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Sales Training: Listen to Your Team

Category: Sales Training  |  Permalink

Published: Monday, January 30, 2012

Sales Training Article: Hey Sales Leader! Improve Sales Strategy by Listening to Your Team

By Tony Albachiara, Sales Benchmark Index (SBI)

Definition of:

Listening (Verb)

1) Give one's attention to a sound

2) Take notice of and act on what someone says; respond to advice or a request

As a sales effectiveness consultant, I engage in lots of conversations across the entirety of a corporate organization. Getting the opportunity to speak with "C" Level Executives all the way to the front line Account Executives provides an incredible view. What's interesting is the amazing difference in priorities and agendas across the organization. What's troubling is the feelings that many top-tier (top 10% of a sales organization) Account Executives share.sales training

What they consistently tell me is you're NOT LISTENING!

Why is this a problem? Your Account Executives are the connection between your organization and your customers. If the Account Executives aren't aligned and you (The Sales Leader) aren't listening, how do you expect them to execute your sales strategy?

Ask yourself:

  • What formal processes do I have in place to listen to my sales organization?
  • What informal processes do I have in place to listen to my sales organization?
  • How am I letting the organization know I'm listening and that I want continuous feedback?
  • What am I doing with what I've been told?

How to Listen to Your Sales Team (Formally)

Many sales organizations have "Sales Councils," or a team of sales executives that meet on a frequent basis. Typically these groups function as the sounding board for the sales leader for insights and validation on sales related issues.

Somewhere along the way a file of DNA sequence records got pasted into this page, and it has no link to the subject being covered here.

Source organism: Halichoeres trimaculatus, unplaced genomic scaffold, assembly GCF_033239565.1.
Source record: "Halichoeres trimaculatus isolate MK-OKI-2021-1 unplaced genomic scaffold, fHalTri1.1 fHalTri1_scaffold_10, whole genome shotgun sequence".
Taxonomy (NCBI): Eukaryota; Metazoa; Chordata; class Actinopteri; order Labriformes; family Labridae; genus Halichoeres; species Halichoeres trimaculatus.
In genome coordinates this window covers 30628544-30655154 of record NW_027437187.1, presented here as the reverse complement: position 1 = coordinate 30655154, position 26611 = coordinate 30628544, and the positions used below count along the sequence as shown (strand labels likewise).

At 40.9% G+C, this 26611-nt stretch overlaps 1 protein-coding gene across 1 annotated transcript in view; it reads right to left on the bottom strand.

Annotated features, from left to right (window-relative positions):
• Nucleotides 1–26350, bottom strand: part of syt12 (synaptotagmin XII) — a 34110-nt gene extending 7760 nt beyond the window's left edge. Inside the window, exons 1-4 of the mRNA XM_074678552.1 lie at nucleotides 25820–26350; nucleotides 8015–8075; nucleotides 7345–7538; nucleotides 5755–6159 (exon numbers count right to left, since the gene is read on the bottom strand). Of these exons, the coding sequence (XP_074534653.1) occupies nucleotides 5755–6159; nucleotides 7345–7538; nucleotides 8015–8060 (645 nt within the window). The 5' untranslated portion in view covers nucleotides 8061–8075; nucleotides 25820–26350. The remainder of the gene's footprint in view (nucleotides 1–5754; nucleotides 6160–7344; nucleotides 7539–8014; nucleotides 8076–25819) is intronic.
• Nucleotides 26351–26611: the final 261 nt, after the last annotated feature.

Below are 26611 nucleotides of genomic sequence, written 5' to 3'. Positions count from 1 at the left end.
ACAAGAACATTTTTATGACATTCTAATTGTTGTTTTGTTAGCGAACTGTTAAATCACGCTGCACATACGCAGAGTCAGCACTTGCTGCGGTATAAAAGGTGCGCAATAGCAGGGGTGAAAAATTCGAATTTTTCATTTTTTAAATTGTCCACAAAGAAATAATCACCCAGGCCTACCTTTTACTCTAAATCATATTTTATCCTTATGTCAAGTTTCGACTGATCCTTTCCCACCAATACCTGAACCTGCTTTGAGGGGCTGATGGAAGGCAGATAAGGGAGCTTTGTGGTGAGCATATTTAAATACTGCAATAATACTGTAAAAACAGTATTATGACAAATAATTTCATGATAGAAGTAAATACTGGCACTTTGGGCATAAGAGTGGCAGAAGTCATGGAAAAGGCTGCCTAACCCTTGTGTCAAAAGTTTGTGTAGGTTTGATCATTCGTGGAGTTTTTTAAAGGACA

How often do you use this forum as a resource to improve your sales strategy?

How often do you ask someone from outside your sales organization to run this meeting so the participants can express their view in a "safe" environment? Remember, all the participants know who makes the decisions on promotions, territories, and careers.

You can really open up this forum, and increase your constructive feedback by getting a "third-party facilitator" to run your next Sales Council meeting. Allow your team to speak openly, and see what happens. You may be surprised with what your sales team thinks about your lead generation efforts, sales compensation, sales process, CRM, etc. You don't want to lose out on new customers and revenue due to a lack of attention to your sales team.

Here's a real-life example that may open your eyes: We just conducted an "Expert Panel" at an organization where the participants responded by saying, "We hate the CRM, but our sales leader said, 'Use it, or get fired!'ůso, we log in twice a week so when the report is run, we're not on the radar." Is this (or something comparable) happening in your sales organization? Is your sales strategy suffering because of it? Had you asked and been listening, you'd have realized there was a behavior problem that needed adjusting long before it became a major concern.

How to Listen to Your Sales Team (Informally)

Informal conversations and observations also have the power to produce very meaningful insights. As noted in the book "Promoted to VP of Sales: The Year 1 Toolkit", research shows that the front line is ignored. Don't let that happen! Make it a priority to spend time in the field with your Account Executives, and while you're there, ask them questions that can improve sales strategy such as:

  • What should we change about our go to market strategy?
  • How is the sales compensation plan?
  • What is not working today that needs to be fixed?
  • What obstacles are preventing sales from success?

Improve Sales Strategy with Feedback

Great! Now you have 2 separate methods to garner feedback from your sales organization - formal and informal. This will undoubtedly supply you with a number of options for possible tweaking and/or improvement of your overall sales strategy.

Will all feedback from your sales team be beneficial? Probably not. Will some of it be straight out of left field? Probably. But that's ok!

As the Sales Leader, it is now your job to take this feedback and make the most of it. Pinpoint the feedback that can be most beneficial to your sales organization and implement it the right way. Your number is on the horizon. Make it!

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